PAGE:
Give me a resin

What is it?

Is there a more evocative Christmas smell than the fragrance of a fresh pine tree? Mulled wine with cinnamon spices or a roasting turkey are close contenders for the prize, but for literary purposes let’s opt for the heady scent of a Christmas Fir. That rich winter wonderland terpentine-like citrus aroma is the product of several molecules (read more here http://www.compoundchem.com/2014/12/19/christmastrees/), the most significant of which is pinene.

Pinene is a terpene found in the resin of pine trees, and as well as generating the distinctive coniferous scent, it is also a potent inhibitor of the human Cytochrome P450 2B enzyme. CYP450 proteins are a superfamily of enzymes essential for hormone, cholesterol and vitamin D synthesis and metabolism. They also assist in the clearance of toxins from the body via the liver. So, if you ever you needed a “resin” not to eat your Christmas tree…

What does it look like?

Pinene

Researchers determined the crystal structure of (+)–α-pinene bound to CYP450 2B6 to better understand how this pine tree molecule can bind, inhibit, and alter the enzyme1. This is important to learn about how the enzymes generally interact with a diverse range of substrates.

(+)-α-pinene binds tightly at the CYP450 2B6 active site. The CYP450 2B6 active site is remarkably flexible and moves and shifts to mould around the pinene molecule as it binds.

Where did the structure come from?

This structure is of human CYP450 2B6 and is PDB ID 4I91.

References

  1. Wilderman et al., Journal of the American Chemical Society 2013: 135: (10433-10440)

Pinene – It’s beginning to smell a lot like Christmas!

What does it look like?

Pinene crystallises in an Orthorhombic P212121 space group. Graphics created using CrystalExplorer

Pinene crystallises in an Orthorhombic P212121 space group. Graphics created using CrystalExplorer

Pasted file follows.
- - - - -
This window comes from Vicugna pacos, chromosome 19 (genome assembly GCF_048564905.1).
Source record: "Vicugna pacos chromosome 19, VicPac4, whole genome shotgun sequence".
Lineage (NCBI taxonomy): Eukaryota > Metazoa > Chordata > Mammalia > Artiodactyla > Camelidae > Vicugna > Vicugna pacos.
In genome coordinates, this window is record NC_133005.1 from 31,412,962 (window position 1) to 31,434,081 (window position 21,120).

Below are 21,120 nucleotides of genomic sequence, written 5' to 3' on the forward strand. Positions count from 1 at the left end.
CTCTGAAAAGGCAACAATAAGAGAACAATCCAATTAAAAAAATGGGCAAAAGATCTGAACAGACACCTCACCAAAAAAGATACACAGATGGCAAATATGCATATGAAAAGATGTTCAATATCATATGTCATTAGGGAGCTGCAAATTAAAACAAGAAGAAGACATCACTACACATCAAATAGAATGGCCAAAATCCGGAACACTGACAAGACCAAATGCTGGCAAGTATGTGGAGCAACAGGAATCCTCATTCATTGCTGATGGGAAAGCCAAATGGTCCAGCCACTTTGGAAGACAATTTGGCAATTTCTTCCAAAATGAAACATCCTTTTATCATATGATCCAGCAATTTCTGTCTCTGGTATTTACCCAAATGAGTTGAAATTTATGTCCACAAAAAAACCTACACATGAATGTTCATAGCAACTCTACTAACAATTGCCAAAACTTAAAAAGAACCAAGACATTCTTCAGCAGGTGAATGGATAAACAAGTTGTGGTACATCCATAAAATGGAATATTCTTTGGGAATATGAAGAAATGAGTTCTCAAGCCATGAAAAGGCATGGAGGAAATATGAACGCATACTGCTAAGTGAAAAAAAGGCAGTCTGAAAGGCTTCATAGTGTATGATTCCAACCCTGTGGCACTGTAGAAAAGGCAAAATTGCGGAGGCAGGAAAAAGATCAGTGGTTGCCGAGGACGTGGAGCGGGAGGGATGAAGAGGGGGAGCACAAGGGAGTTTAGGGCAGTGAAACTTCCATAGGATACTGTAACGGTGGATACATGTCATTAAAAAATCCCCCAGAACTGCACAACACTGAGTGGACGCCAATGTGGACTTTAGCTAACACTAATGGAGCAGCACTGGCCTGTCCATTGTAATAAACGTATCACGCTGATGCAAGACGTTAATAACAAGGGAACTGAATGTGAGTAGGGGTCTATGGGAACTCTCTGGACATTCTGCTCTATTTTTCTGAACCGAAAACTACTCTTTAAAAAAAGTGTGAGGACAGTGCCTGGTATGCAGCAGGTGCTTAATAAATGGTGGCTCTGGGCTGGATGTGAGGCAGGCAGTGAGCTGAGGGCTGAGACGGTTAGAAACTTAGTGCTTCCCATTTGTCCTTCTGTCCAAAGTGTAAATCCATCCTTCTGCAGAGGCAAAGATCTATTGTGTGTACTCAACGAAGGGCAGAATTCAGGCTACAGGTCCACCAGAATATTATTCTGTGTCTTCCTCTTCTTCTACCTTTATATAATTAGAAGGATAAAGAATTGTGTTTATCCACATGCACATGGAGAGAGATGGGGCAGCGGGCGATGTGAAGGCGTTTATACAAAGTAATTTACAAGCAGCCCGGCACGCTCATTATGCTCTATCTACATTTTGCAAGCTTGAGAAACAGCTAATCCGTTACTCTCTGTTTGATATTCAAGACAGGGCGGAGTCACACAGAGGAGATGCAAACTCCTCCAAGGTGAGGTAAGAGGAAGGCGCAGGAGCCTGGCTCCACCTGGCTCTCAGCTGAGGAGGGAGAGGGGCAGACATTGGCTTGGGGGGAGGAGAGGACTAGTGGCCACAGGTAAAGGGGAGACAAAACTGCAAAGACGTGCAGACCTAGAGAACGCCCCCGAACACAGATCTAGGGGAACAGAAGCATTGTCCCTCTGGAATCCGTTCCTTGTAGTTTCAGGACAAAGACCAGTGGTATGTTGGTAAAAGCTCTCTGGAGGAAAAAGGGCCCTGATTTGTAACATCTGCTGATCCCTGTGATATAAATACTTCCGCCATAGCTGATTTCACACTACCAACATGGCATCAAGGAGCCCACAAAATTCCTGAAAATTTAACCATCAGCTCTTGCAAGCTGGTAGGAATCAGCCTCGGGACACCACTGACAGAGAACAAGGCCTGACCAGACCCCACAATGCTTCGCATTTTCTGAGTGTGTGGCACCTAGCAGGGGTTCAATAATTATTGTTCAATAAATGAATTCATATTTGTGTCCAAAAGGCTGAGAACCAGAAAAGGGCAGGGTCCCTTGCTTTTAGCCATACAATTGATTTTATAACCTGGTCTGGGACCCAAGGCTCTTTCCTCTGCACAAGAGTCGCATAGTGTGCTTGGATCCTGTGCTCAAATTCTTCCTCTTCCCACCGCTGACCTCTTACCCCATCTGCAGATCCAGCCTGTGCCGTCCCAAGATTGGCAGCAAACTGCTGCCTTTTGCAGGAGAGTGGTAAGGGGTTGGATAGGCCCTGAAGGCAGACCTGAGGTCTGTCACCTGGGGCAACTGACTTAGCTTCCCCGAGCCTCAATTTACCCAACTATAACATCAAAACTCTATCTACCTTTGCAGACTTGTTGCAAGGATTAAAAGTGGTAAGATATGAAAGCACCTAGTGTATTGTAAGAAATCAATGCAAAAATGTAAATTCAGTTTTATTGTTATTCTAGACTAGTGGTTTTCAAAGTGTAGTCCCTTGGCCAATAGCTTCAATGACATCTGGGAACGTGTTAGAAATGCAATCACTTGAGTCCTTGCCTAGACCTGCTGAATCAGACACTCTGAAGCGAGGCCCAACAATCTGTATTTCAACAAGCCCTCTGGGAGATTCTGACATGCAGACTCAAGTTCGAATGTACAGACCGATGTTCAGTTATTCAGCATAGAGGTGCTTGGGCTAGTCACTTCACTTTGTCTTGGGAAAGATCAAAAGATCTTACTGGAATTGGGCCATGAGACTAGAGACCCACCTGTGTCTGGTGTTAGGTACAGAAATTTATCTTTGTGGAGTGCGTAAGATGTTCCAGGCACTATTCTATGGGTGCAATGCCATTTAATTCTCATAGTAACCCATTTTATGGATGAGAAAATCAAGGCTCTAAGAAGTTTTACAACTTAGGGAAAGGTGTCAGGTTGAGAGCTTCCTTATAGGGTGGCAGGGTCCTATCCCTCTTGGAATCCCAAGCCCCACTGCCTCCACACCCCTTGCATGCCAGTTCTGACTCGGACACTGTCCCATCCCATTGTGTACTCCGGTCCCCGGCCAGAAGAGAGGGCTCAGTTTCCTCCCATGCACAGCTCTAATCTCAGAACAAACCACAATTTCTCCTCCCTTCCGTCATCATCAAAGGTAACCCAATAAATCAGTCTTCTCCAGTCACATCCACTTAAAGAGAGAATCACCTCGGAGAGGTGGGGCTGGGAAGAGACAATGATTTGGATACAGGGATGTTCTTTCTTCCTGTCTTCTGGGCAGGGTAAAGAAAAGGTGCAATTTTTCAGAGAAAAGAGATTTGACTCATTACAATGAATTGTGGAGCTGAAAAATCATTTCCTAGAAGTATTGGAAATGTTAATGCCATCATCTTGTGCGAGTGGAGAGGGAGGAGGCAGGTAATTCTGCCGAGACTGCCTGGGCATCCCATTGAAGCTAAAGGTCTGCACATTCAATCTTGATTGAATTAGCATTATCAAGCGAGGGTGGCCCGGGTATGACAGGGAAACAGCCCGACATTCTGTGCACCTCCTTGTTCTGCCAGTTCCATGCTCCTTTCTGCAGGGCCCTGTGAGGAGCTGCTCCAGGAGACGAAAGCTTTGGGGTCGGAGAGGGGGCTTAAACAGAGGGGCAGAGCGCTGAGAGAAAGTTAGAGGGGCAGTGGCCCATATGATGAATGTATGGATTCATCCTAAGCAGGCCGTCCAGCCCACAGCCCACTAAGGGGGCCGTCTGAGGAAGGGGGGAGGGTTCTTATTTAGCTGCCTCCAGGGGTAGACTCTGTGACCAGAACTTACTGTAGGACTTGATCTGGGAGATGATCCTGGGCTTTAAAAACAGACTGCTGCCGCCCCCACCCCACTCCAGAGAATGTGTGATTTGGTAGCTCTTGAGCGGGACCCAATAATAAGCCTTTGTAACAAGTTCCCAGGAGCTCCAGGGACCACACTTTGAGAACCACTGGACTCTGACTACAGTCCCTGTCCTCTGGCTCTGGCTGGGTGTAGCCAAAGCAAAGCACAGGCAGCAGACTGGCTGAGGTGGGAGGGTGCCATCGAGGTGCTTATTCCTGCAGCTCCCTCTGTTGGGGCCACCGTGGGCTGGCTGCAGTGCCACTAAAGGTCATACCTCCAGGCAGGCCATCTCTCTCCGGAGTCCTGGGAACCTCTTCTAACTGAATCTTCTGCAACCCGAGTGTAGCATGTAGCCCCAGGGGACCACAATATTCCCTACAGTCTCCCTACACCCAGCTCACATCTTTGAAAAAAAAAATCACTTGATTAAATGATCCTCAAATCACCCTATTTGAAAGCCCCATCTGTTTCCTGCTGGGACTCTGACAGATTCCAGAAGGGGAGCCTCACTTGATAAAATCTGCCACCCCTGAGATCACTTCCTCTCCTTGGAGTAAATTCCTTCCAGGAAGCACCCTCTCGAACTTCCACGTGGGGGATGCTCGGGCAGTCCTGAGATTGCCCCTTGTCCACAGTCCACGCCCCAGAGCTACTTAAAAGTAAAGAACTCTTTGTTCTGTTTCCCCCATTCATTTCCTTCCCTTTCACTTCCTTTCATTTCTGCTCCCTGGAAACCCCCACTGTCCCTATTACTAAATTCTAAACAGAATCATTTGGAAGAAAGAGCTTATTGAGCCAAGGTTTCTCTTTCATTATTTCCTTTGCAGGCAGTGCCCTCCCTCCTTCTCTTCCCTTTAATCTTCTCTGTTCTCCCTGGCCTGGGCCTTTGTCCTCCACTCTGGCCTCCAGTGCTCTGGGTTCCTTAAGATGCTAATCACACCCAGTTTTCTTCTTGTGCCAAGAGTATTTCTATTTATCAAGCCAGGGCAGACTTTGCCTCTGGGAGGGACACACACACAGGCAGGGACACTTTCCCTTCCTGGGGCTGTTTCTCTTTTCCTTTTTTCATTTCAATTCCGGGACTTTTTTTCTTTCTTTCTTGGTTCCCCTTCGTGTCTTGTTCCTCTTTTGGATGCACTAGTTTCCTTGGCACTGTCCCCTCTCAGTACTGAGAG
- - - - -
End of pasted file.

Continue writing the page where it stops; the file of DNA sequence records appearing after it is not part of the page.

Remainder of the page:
What is it?

pinnie_2As I write this post, sitting in a very wintery northern hemisphere, the nights are drawing in and the temperature is dropping to the low single figures (being the UK, it is also raining, but we’ll try to forget that bit). However, being a native to these shores, there’s nothing quite like it to make you feel like Christmas is getting close.

A decorated Christmas tree, with its twinkling lights and colourful decorations, is probably one of the most iconic Christmas images. Although it may be unwise to start a debate about the merits of natural vs. artificial, it is hard to deny that a fresh tree definitely wins in the scent department.

That smell comes from Pinene. Pinene is a naturally occurring hydrocarbon, part of the terpene family, and is most commonly found in tree resin – the thick, sticky liquid secreted by conifers when they’ve been cut or wounded. Pinene is predominantly used by these trees to seal and protect wounds, and to act as a repellent to harmful insects. Pinene is also found in many essential oils (such as ironwort or sage), used as flavour additives in food, perfumery and in medicines and alternative medicines. It is also the main component of turpentine paint thinner, and can be used as a feedstock for jet fuel!

Where did it come from?

This structure was determined and published by Andrew Bond and John Davies of the University of Cambridge in 2001 (A. D. Bond, J. E. Davies, Acta Crys., 2001, E57, o1039). Graphics were produced using CrystalExplorer. Further facts were also found on http://www.explorecuriocity.org.